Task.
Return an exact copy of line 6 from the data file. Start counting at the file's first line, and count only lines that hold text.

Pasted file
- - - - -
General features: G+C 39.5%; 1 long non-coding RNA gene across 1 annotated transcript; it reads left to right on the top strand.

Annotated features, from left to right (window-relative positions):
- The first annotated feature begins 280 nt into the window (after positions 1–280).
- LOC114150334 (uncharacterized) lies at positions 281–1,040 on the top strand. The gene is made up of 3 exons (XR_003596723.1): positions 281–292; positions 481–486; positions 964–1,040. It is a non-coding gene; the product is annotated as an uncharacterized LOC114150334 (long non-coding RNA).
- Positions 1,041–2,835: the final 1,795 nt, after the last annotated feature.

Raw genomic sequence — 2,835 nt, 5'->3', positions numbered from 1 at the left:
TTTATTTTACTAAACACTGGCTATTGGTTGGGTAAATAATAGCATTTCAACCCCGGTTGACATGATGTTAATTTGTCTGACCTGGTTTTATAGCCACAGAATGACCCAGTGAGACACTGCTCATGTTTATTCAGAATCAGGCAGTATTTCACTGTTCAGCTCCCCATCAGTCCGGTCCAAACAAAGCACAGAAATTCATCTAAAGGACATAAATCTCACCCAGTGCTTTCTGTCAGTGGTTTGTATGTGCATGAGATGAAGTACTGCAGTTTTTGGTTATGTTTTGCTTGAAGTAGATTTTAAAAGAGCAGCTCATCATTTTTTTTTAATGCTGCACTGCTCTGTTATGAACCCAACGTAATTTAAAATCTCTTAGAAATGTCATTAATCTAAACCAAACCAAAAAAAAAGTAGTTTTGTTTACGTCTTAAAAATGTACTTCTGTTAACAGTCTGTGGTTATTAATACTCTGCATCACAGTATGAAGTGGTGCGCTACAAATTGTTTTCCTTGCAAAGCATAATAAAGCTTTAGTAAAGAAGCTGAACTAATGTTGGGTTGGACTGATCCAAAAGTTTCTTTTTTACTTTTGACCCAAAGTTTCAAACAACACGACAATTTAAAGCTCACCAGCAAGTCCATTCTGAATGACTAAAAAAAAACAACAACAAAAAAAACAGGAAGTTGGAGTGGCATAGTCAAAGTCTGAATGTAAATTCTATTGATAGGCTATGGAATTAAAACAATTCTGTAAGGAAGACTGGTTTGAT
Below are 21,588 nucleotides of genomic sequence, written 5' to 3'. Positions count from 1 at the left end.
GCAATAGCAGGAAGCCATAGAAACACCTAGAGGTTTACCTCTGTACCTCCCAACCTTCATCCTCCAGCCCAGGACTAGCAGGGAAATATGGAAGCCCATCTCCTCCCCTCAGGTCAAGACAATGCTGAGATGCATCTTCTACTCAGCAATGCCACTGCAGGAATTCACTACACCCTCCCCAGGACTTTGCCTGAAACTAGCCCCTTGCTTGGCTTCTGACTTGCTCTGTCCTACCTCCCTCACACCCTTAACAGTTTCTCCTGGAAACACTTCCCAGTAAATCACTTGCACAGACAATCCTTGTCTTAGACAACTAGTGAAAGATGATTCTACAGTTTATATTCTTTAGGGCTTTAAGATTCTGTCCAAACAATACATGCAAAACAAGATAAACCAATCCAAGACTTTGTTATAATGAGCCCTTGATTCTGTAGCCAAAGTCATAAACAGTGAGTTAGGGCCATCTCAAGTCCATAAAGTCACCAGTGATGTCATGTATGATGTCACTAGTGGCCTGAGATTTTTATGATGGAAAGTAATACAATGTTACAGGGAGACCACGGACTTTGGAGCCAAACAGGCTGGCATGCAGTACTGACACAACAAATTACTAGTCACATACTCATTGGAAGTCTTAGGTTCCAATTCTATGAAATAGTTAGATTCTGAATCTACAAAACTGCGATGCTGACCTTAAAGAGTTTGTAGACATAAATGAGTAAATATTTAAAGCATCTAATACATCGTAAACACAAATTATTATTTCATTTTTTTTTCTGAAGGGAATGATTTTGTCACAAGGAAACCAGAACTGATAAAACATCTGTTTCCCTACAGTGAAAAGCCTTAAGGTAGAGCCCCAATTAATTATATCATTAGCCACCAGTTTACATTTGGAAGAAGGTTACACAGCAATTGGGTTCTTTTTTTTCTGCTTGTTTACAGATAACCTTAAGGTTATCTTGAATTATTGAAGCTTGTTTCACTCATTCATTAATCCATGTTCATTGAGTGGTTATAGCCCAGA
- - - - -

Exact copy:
Raw genomic sequence — 2,835 nt, 5'->3', positions numbered from 1 at the left: